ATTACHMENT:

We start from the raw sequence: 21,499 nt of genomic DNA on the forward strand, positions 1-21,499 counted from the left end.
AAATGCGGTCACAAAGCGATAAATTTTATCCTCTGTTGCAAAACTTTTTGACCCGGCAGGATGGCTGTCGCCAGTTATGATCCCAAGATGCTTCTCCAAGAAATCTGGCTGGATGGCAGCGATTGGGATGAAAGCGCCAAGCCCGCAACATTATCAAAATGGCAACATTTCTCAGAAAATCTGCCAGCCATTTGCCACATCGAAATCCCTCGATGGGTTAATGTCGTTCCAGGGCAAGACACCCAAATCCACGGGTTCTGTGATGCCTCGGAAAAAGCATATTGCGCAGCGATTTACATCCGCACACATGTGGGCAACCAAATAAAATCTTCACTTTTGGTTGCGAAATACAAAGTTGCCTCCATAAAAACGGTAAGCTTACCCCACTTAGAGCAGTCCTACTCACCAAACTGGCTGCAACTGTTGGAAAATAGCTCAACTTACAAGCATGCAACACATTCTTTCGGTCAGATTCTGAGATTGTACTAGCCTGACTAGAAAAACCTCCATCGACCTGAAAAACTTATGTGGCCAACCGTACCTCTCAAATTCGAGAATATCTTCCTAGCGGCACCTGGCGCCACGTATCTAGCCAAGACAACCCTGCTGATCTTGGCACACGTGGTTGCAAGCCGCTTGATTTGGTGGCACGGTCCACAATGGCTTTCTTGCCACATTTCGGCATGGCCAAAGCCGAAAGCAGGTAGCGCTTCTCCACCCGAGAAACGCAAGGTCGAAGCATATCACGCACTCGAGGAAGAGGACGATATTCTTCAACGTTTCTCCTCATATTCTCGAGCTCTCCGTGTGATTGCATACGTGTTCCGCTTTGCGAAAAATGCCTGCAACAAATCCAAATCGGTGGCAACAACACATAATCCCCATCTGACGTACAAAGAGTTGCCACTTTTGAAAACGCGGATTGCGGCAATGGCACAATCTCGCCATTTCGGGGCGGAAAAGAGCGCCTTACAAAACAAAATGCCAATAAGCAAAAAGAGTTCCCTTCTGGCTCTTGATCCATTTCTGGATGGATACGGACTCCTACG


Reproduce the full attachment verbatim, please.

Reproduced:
We start from the raw sequence: 21,499 nt of genomic DNA on the forward strand, positions 1-21,499 counted from the left end.
AAATGCGGTCACAAAGCGATAAATTTTATCCTCTGTTGCAAAACTTTTTGACCCGGCAGGATGGCTGTCGCCAGTTATGATCCCAAGATGCTTCTCCAAGAAATCTGGCTGGATGGCAGCGATTGGGATGAAAGCGCCAAGCCCGCAACATTATCAAAATGGCAACATTTCTCAGAAAATCTGCCAGCCATTTGCCACATCGAAATCCCTCGATGGGTTAATGTCGTTCCAGGGCAAGACACCCAAATCCACGGGTTCTGTGATGCCTCGGAAAAAGCATATTGCGCAGCGATTTACATCCGCACACATGTGGGCAACCAAATAAAATCTTCACTTTTGGTTGCGAAATACAAAGTTGCCTCCATAAAAACGGTAAGCTTACCCCACTTAGAGCAGTCCTACTCACCAAACTGGCTGCAACTGTTGGAAAATAGCTCAACTTACAAGCATGCAACACATTCTTTCGGTCAGATTCTGAGATTGTACTAGCCTGACTAGAAAAACCTCCATCGACCTGAAAAACTTATGTGGCCAACCGTACCTCTCAAATTCGAGAATATCTTCCTAGCGGCACCTGGCGCCACGTATCTAGCCAAGACAACCCTGCTGATCTTGGCACACGTGGTTGCAAGCCGCTTGATTTGGTGGCACGGTCCACAATGGCTTTCTTGCCACATTTCGGCATGGCCAAAGCCGAAAGCAGGTAGCGCTTCTCCACCCGAGAAACGCAAGGTCGAAGCATATCACGCACTCGAGGAAGAGGACGATATTCTTCAACGTTTCTCCTCATATTCTCGAGCTCTCCGTGTGATTGCATACGTGTTCCGCTTTGCGAAAAATGCCTGCAACAAATCCAAATCGGTGGCAACAACACATAATCCCCATCTGACGTACAAAGAGTTGCCACTTTTGAAAACGCGGATTGCGGCAATGGCACAATCTCGCCATTTCGGGGCGGAAAAGAGCGCCTTACAAAACAAAATGCCAATAAGCAAAAAGAGTTCCCTTCTGGCTCTTGATCCATTTCTGGATGGATACGGACTCCTACG